Tennessee Law School 1L Study Guide for Torts

Title: Tennessee Law School 1L Study Guide for Torts

I. Introduction to Torts

Torts are civil wrongs recognized by law as grounds for a lawsuit. They result in an injury or harm constituting a legal liability. In Tennessee, torts can be either intentional (intentional torts) or due to negligence (negligent torts).

II. Intentional Torts

Intentional torts require an intended act by a wrongdoer. Key intentional torts are assault, battery, trespass, false imprisonment, conversion, and intentional infliction of emotional distress.

A. Assault and Battery

Assault is the intentional causing of apprehension of harmful or offensive contact. Battery is the unlawful application of force to another resulting in either bodily injury or offensive conduct.

Case: Vines v. Champion, (1980) – The Tennessee court held that intent is paramount in assault and battery cases. In this case, the defendant intentionally fired a rifle to scare the plaintiff but ended up wounding him.

B. Trespass

Trespass involves entering another person’s property without permission.

Case: Prosser v. Parsons (1960) – This case established that even unintentional trespass can be actionable in Tennessee if it causes harm.

C. False Imprisonment

False imprisonment is the intentional unlawful confinement of a person against their will.

Case: Lane v. Walmart Stores, Inc. (1998) – This case highlighted the issue of probable cause in false imprisonment cases. It set a precedent that store owners in Tennessee should have probable cause to detain suspected shoplifters.

D. Conversion

Conversion is the act of intentionally exercising control over someone else’s property.

Case: Hodge v. Craig (2012) – This case clarified the standard for conversion in Tennessee. It stated that the defendant must knowingly exercise dominion or control over the property.

III. Negligence

Negligence is conduct that falls below the standard established by law for the protection of others against unreasonable risk of harm.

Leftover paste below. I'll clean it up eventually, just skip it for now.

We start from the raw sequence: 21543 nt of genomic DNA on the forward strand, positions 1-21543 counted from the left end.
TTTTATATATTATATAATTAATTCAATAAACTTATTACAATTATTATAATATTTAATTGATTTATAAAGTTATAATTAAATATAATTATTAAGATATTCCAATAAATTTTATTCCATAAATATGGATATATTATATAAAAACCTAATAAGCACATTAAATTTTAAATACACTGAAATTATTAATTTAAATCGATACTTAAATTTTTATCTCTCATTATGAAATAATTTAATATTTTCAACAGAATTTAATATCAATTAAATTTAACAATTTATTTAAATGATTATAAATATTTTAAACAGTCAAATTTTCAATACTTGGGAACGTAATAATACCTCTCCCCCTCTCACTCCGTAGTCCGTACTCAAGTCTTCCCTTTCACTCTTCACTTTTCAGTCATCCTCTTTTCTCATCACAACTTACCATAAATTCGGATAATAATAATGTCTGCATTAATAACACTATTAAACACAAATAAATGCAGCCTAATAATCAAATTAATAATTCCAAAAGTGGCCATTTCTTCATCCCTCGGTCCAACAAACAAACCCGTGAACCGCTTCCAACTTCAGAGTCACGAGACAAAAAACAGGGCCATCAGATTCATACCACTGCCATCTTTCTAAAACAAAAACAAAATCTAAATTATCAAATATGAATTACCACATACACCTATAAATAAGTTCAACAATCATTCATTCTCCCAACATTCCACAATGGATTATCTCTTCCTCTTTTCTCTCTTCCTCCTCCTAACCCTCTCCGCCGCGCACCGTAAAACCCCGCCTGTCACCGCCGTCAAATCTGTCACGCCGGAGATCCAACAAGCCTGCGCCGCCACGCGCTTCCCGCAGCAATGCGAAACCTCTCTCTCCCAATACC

A. Duty of Care

The principle that people must exercise reasonable care when they can foreseeably cause harm to others.

Case: Hale v. Ostrow (2006) – This case affirmed that the duty of care applies in Tennessee when it is foreseeable that a defendant’s actions could cause harm.

B. Breach of Duty

Occurs when one person or company has a duty of care toward another person or company, but fails to live up to that standard.

Case: West v. East Tennessee Pioneer Oil Co. (2003) – This case clarified that a breach occurs when the defendant’s actions fall below the standard of care.

C. Causation

Refers to the fact that the defendant’s failure to meet the standard of care caused the plaintiff’s injury.

Case: Kilpatrick v. Bryant (1999) – This case established in Tennessee that a plaintiff must prove both actual causation (“but-for” the defendant’s actions, the plaintiff would not have been injured) and proximate causation (the plaintiff’s injury was a foreseeable result of the defendant’s actions).

D. Damages

The harm suffered by the plaintiff as a result of the defendant’s negligence.

Case: Meals ex rel. Meals v. Ford Motor Co. (2013) – This case confirmed that a plaintiff in Tennessee can recover compensatory damages (for actual losses) and, in some cases, punitive damages (to punish the defendant).

IV. Defenses to Torts

Defenses to torts include consent, self-defense, defense of others, defense of property, necessity, assumption of risk, and contributory/comparative negligence.

A. Comparative Negligence

In Tennessee, the doctrine of comparative negligence applies. This means that if a plaintiff is partially responsible for their own injuries, their damage award may be reduced.

Case: McIntyre v. Balentine (1992) – This case established the comparative negligence standard in Tennessee, which replaced the previous rule of contributory negligence.

V. Strict Liability

Strict liability holds a defendant liable for committing an action, regardless of what their intent or mental state was when committing the action.

Case: Jones v. Mercer (2012) – The Tennessee Supreme Court applied strict liability in a case involving an ultra-hazardous activity, setting the precedent that strict liability could apply even without negligence.

VI. Tort Damages

In Tennessee, plaintiffs can recover compensatory damages, which include both economic and non-economic damages. In some cases, they can also recover punitive damages.

Case: Hodges v. S.C. Toof & Co. (1992) – The Tennessee Supreme Court clarified which factors can be considered in awarding punitive damages.

VII. Tort Reform

Tennessee’s tort reform legislation, the Tennessee Civil Justice Act of 2011, places a cap on non-economic and punitive damages.

Overall, the tort law in Tennessee encompasses a diverse range of cases from negligence to intentional torts. Understanding key concepts, cases, and applicable laws are crucial to succeed in your Torts class.

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